But in almost all cases, we should seek first to work with those countries that invite us, and provide incentives that motivate other countries to seek us out. We should primarily use a carrot and not a stick. Many of these governments are making positive steps toward more representative government and economic progress. They should be rewarded for what they have accomplished and encouraged to do more. The tools to accomplish this include economic development and trade support, as well as assistance on issues of governmental reform.
An excellent example is Turkey. Turkey has made bold strides in the twentieth century to become both democratic and secular. In furtherance of this, the nation is currently seeking admission into the European Economic Union, but may not succeed. Many of its citizens regard membership in the EU as a referendum on the acceptance of Muslim countries into the West. It may very well be central to the successful progress of U.S. anti-terror policy to seek to facilitate Turkey’s EU candidacy.
As mentioned, 41 of the 45 predominately Muslim nations in the world were former European colonies or subsumed as Soviet states. This status impaired the growth of leadership and political infrastructure. Most have not transitioned to bona fide democracies and most are still in economic disrepair. 20 of these 45 are oil exporting nations. As we have said, significant resource wealth generally retards economic and political progress.
After World War II, the United States used its economic prowess to stave off world chaos with the Marshall Plan in Europe, one of history’s most magnanimous and astute initiatives. As part of this plan, the U.S. spent over $200 billion (in today's dollars) to help rebuild European economies which were in real danger of being taken over by the Soviet Union, or plummeting into economic and social chaos, or both:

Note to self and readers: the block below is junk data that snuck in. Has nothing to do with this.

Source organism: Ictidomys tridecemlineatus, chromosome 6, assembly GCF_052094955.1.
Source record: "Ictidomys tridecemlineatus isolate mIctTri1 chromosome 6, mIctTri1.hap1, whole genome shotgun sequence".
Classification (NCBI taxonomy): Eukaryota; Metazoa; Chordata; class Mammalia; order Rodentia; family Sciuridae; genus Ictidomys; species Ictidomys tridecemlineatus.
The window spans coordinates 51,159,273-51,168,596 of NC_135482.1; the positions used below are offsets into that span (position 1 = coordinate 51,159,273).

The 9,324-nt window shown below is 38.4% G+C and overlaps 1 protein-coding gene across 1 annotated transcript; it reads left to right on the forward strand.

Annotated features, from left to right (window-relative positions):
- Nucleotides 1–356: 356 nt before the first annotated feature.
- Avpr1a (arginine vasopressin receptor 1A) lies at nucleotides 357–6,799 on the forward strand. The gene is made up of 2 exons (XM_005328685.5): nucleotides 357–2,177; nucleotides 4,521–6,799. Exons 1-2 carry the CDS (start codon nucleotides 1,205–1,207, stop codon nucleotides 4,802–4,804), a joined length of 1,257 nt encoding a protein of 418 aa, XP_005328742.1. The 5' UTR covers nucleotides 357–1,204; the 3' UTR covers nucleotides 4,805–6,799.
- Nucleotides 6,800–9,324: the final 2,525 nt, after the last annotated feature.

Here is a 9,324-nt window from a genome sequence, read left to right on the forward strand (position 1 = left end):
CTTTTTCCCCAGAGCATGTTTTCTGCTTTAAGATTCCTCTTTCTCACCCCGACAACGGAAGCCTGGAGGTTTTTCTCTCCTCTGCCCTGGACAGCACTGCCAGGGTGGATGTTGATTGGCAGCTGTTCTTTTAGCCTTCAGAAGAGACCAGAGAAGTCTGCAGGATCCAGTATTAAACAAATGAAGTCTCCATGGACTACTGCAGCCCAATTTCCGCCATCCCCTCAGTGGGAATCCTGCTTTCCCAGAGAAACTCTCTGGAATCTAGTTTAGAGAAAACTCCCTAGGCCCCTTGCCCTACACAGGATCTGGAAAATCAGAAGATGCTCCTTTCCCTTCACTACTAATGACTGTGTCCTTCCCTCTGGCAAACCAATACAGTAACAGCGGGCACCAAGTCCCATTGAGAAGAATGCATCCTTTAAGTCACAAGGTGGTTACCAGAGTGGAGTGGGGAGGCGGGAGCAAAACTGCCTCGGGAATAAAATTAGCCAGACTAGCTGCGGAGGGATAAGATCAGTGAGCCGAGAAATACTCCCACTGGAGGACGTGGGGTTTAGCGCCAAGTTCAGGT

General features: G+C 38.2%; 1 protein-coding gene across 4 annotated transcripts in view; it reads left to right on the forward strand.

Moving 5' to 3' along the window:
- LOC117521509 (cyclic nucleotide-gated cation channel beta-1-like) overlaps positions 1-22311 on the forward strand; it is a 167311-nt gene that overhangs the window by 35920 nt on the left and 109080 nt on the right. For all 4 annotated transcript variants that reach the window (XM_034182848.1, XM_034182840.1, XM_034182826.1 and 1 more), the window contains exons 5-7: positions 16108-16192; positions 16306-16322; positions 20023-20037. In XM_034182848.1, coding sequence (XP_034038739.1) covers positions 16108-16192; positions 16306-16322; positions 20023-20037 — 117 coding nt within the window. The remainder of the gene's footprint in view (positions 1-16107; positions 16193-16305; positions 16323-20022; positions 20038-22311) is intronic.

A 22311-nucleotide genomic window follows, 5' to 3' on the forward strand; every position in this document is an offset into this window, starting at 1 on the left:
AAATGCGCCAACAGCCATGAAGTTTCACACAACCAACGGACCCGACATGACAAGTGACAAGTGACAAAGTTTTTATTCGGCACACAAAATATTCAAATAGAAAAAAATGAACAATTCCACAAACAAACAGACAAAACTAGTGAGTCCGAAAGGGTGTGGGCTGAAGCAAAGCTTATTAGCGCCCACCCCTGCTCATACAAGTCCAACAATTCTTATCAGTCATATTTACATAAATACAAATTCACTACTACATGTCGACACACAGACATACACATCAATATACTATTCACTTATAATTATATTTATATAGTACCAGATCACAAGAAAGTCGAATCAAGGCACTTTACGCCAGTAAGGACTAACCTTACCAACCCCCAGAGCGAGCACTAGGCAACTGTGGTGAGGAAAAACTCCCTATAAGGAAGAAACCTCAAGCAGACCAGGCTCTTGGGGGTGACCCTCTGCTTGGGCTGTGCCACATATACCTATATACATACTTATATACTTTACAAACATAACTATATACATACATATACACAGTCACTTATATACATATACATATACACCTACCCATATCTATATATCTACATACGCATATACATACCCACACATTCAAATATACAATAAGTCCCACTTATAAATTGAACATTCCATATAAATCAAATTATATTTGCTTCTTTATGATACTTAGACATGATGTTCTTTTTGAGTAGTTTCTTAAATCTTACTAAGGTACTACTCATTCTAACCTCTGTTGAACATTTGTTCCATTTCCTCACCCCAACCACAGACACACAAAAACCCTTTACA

“The public outcry that would have been raised had Germany (been bombed with the atomic bomb) would likely have been similarly muted (as with Japan), and for the same reason: the two countries were not only terrorist states but expansionist terrorist states, and their grim fates (for fire-bombing was in many ways a horror equal to nuclear attack) were never considered by the vast majority of the world’s citizens, and certainly not by those who had suffered most at their hands, as anything other than just. All of which made it only more remarkable that the United States should have decided, when Germany and Japan finally lay prostrate, to rebuild both countries and make them viable nations once more. The generosity embodied in the Marshall Plan for Europe and the similar measures overseen in Japan by General Douglas MacArthur stand as the greatest acts of not only civilian but military generosity in the history of the world, as well as the greatest vindication of the argument that the tactics of terror must never be met with like behavior; for both Germany ... and Japan responded to this unprecedented decency by rejoining the community of constructive, civilized nations. …Postwar reconstruction … can … be viewed as the clearest demonstration of the most important of all lessons to be learned from the history of warfare-- the enlightened self-interest embodied in the embrace of former enemies…” (Caleb Carr, The Lessons of Terror, Random House, 2002, pp. 196-7)